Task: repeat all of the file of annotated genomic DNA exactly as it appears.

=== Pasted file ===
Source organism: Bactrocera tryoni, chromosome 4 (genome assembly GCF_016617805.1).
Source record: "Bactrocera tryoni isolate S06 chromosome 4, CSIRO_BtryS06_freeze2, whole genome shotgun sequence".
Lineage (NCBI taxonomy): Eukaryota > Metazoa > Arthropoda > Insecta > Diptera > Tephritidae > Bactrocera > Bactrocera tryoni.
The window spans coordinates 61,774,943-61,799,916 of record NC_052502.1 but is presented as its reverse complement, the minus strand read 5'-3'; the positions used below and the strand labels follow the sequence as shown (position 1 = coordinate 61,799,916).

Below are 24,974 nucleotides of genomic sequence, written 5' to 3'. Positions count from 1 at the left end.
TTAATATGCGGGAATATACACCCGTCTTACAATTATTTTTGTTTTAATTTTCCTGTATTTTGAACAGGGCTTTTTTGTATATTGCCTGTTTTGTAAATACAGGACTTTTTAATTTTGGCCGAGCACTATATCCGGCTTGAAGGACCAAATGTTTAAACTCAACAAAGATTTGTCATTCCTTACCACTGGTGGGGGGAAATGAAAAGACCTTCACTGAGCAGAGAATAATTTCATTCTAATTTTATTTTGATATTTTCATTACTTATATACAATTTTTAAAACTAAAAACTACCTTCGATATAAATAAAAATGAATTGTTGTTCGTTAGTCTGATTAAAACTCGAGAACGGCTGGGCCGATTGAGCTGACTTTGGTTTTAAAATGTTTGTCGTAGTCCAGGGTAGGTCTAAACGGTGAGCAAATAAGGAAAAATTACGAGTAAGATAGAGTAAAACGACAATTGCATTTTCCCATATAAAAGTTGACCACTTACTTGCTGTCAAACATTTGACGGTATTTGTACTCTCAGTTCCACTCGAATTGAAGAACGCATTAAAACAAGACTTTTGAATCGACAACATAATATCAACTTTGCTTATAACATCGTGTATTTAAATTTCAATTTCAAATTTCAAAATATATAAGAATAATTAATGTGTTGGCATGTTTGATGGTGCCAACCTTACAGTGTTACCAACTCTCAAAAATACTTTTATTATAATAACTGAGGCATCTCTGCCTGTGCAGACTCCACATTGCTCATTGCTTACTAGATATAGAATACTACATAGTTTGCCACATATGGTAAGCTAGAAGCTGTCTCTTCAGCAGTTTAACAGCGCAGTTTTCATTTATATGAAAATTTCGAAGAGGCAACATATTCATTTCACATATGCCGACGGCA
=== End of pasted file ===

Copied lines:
Source organism: Bactrocera tryoni, chromosome 4 (genome assembly GCF_016617805.1).
Source record: "Bactrocera tryoni isolate S06 chromosome 4, CSIRO_BtryS06_freeze2, whole genome shotgun sequence".
Lineage (NCBI taxonomy): Eukaryota > Metazoa > Arthropoda > Insecta > Diptera > Tephritidae > Bactrocera > Bactrocera tryoni.
The window spans coordinates 61,774,943-61,799,916 of record NC_052502.1 but is presented as its reverse complement, the minus strand read 5'-3'; the positions used below and the strand labels follow the sequence as shown (position 1 = coordinate 61,799,916).

Below are 24,974 nucleotides of genomic sequence, written 5' to 3'. Positions count from 1 at the left end.
TTAATATGCGGGAATATACACCCGTCTTACAATTATTTTTGTTTTAATTTTCCTGTATTTTGAACAGGGCTTTTTTGTATATTGCCTGTTTTGTAAATACAGGACTTTTTAATTTTGGCCGAGCACTATATCCGGCTTGAAGGACCAAATGTTTAAACTCAACAAAGATTTGTCATTCCTTACCACTGGTGGGGGGAAATGAAAAGACCTTCACTGAGCAGAGAATAATTTCATTCTAATTTTATTTTGATATTTTCATTACTTATATACAATTTTTAAAACTAAAAACTACCTTCGATATAAATAAAAATGAATTGTTGTTCGTTAGTCTGATTAAAACTCGAGAACGGCTGGGCCGATTGAGCTGACTTTGGTTTTAAAATGTTTGTCGTAGTCCAGGGTAGGTCTAAACGGTGAGCAAATAAGGAAAAATTACGAGTAAGATAGAGTAAAACGACAATTGCATTTTCCCATATAAAAGTTGACCACTTACTTGCTGTCAAACATTTGACGGTATTTGTACTCTCAGTTCCACTCGAATTGAAGAACGCATTAAAACAAGACTTTTGAATCGACAACATAATATCAACTTTGCTTATAACATCGTGTATTTAAATTTCAATTTCAAATTTCAAAATATATAAGAATAATTAATGTGTTGGCATGTTTGATGGTGCCAACCTTACAGTGTTACCAACTCTCAAAAATACTTTTATTATAATAACTGAGGCATCTCTGCCTGTGCAGACTCCACATTGCTCATTGCTTACTAGATATAGAATACTACATAGTTTGCCACATATGGTAAGCTAGAAGCTGTCTCTTCAGCAGTTTAACAGCGCAGTTTTCATTTATATGAAAATTTCGAAGAGGCAACATATTCATTTCACATATGCCGACGGCA